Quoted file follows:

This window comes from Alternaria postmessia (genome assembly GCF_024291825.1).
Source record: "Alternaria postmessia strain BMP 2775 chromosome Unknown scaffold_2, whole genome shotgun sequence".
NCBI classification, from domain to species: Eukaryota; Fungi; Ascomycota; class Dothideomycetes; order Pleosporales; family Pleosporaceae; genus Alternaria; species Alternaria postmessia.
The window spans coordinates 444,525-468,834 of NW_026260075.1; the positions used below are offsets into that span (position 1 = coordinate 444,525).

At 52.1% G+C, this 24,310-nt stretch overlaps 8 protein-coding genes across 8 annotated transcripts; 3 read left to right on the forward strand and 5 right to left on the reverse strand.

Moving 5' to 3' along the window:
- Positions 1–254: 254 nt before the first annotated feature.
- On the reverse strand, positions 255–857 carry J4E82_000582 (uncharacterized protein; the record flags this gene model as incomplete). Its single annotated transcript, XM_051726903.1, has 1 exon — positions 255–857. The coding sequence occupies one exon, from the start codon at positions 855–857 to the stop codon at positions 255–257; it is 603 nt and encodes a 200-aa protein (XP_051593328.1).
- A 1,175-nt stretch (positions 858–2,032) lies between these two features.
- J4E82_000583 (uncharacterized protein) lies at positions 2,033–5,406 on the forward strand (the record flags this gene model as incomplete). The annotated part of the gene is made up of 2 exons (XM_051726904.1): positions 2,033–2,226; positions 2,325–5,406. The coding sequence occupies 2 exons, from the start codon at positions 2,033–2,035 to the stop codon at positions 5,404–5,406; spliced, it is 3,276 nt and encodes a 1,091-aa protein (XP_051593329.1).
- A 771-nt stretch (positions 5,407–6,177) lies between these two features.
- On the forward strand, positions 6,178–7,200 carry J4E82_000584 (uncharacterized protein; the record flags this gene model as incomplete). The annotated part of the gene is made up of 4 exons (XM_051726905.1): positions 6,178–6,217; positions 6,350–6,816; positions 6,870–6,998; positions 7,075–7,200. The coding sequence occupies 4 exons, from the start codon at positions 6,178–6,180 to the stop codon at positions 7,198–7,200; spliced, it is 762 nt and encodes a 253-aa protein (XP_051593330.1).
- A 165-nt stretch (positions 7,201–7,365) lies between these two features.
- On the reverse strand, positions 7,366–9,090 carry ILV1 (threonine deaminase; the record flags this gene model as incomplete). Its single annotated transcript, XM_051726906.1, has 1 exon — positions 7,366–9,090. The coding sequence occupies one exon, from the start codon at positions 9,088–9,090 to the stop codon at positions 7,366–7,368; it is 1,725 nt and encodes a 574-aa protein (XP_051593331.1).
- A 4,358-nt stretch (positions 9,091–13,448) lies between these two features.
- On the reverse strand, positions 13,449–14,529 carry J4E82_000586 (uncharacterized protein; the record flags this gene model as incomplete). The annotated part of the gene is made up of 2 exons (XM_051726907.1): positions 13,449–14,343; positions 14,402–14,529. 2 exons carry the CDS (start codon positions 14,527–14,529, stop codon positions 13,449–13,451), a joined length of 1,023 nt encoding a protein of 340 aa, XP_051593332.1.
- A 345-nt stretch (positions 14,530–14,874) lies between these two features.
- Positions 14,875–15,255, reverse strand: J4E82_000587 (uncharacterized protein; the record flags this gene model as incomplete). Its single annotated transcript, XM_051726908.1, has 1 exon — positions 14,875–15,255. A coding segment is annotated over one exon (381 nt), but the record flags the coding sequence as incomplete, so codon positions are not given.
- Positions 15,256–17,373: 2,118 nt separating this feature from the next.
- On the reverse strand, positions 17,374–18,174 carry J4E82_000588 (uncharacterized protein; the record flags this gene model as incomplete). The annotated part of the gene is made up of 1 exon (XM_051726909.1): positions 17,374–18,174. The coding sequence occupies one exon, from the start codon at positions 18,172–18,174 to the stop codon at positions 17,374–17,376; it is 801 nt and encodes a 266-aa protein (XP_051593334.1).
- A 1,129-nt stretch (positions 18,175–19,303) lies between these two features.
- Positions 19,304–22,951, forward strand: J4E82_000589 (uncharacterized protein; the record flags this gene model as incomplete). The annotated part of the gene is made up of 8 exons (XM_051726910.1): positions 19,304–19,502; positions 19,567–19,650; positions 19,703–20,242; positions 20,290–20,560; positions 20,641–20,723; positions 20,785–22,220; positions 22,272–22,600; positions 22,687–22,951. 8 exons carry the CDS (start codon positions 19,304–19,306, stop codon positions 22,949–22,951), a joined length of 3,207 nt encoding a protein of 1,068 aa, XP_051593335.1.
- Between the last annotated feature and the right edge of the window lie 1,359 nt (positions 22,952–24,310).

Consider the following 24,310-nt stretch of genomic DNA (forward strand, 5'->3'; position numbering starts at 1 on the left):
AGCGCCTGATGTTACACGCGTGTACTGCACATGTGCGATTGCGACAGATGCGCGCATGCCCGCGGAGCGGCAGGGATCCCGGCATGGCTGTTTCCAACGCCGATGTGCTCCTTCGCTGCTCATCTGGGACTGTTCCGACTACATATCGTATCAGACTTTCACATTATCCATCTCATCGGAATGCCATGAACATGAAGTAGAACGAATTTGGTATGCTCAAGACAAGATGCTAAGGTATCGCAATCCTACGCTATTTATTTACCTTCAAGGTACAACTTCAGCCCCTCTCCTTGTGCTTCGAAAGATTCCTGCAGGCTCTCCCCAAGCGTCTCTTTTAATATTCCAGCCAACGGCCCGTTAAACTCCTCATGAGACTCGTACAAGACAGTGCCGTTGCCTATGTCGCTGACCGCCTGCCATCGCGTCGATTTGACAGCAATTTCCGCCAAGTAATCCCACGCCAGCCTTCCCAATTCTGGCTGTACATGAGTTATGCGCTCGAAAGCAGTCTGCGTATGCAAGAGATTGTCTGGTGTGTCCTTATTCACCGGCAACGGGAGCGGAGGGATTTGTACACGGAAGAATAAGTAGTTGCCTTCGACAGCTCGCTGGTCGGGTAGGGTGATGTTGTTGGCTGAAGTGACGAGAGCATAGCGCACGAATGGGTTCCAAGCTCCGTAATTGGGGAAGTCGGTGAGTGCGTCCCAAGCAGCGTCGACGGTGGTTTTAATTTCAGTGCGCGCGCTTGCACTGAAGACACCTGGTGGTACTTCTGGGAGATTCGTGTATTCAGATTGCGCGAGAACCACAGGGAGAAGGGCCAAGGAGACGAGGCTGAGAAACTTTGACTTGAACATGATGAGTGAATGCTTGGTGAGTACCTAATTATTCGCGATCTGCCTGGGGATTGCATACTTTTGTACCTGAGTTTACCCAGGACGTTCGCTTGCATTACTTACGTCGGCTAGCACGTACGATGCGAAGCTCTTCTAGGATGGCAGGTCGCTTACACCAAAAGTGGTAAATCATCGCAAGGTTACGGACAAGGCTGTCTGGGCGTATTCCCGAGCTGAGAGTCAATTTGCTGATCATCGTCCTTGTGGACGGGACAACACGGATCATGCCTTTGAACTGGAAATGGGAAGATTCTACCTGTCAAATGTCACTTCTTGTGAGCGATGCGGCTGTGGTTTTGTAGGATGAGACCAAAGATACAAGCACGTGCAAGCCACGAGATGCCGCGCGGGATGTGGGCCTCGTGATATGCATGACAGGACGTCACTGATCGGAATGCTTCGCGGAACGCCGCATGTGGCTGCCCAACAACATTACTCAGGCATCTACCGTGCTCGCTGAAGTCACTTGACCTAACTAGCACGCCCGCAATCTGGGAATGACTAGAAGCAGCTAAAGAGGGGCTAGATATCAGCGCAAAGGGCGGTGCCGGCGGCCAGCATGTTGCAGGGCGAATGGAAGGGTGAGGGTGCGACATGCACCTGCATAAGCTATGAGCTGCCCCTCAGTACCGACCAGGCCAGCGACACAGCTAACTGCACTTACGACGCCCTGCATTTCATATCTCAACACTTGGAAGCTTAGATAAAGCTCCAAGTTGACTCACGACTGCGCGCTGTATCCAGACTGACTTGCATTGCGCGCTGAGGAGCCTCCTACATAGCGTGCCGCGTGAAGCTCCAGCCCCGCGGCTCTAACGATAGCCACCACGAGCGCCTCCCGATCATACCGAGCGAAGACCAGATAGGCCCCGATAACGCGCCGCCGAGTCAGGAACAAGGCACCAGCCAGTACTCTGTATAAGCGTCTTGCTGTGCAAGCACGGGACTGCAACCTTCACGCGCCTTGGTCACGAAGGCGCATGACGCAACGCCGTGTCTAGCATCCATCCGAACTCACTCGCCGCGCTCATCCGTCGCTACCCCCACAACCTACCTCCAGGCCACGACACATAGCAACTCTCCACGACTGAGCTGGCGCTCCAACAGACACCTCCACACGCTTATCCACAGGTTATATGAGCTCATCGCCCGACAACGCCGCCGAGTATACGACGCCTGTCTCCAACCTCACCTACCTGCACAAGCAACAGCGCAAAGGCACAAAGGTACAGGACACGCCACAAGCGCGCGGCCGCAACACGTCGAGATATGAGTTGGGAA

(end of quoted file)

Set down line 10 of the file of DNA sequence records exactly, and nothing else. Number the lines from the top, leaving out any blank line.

- J4E82_000583 (uncharacterized protein) lies at positions 2,033–5,406 on the forward strand (the record flags this gene model as incomplete). The annotated part of the gene is made up of 2 exons (XM_051726904.1): positions 2,033–2,226; positions 2,325–5,406. The coding sequence occupies 2 exons, from the start codon at positions 2,033–2,035 to the stop codon at positions 5,404–5,406; spliced, it is 3,276 nt and encodes a 1,091-aa protein (XP_051593329.1).